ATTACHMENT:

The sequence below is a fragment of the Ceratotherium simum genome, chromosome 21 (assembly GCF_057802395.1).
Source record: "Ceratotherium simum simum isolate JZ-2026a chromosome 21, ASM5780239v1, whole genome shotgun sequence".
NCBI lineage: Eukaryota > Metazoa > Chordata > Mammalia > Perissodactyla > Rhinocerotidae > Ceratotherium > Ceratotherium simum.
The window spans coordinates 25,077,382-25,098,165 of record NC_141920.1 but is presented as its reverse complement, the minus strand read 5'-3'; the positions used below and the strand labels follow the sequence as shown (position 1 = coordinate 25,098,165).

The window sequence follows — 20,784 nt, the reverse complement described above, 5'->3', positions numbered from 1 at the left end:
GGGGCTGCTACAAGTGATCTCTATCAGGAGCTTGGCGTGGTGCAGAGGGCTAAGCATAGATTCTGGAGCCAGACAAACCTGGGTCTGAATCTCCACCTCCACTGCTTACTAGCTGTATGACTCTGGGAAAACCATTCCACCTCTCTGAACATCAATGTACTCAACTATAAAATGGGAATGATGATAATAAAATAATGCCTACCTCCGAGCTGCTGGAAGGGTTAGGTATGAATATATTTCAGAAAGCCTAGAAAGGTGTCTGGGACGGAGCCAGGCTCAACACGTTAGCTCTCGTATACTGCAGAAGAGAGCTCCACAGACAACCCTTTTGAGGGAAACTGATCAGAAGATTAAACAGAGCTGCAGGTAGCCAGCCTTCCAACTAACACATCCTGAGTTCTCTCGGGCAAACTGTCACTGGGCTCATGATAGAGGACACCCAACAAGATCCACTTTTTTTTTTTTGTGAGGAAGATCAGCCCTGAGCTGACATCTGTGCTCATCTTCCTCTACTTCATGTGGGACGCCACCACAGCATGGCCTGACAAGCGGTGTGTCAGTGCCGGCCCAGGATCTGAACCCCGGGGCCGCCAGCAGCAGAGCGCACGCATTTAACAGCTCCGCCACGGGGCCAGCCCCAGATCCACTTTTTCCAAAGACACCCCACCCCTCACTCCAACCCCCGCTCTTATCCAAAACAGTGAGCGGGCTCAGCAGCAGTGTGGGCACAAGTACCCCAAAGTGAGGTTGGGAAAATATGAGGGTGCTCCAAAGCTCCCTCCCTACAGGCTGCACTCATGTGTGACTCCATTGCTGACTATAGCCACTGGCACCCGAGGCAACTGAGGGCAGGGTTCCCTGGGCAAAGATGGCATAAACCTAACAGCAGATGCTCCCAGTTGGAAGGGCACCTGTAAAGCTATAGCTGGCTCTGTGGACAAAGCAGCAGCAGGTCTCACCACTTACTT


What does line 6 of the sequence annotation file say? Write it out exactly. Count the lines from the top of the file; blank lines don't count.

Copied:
GGGGCTGCTACAAGTGATCTCTATCAGGAGCTTGGCGTGGTGCAGAGGGCTAAGCATAGATTCTGGAGCCAGACAAACCTGGGTCTGAATCTCCACCTCCACTGCTTACTAGCTGTATGACTCTGGGAAAACCATTCCACCTCTCTGAACATCAATGTACTCAACTATAAAATGGGAATGATGATAATAAAATAATGCCTACCTCCGAGCTGCTGGAAGGGTTAGGTATGAATATATTTCAGAAAGCCTAGAAAGGTGTCTGGGACGGAGCCAGGCTCAACACGTTAGCTCTCGTATACTGCAGAAGAGAGCTCCACAGACAACCCTTTTGAGGGAAACTGATCAGAAGATTAAACAGAGCTGCAGGTAGCCAGCCTTCCAACTAACACATCCTGAGTTCTCTCGGGCAAACTGTCACTGGGCTCATGATAGAGGACACCCAACAAGATCCACTTTTTTTTTTTTGTGAGGAAGATCAGCCCTGAGCTGACATCTGTGCTCATCTTCCTCTACTTCATGTGGGACGCCACCACAGCATGGCCTGACAAGCGGTGTGTCAGTGCCGGCCCAGGATCTGAACCCCGGGGCCGCCAGCAGCAGAGCGCACGCATTTAACAGCTCCGCCACGGGGCCAGCCCCAGATCCACTTTTTCCAAAGACACCCCACCCCTCACTCCAACCCCCGCTCTTATCCAAAACAGTGAGCGGGCTCAGCAGCAGTGTGGGCACAAGTACCCCAAAGTGAGGTTGGGAAAATATGAGGGTGCTCCAAAGCTCCCTCCCTACAGGCTGCACTCATGTGTGACTCCATTGCTGACTATAGCCACTGGCACCCGAGGCAACTGAGGGCAGGGTTCCCTGGGCAAAGATGGCATAAACCTAACAGCAGATGCTCCCAGTTGGAAGGGCACCTGTAAAGCTATAGCTGGCTCTGTGGACAAAGCAGCAGCAGGTCTCACCACTTACTT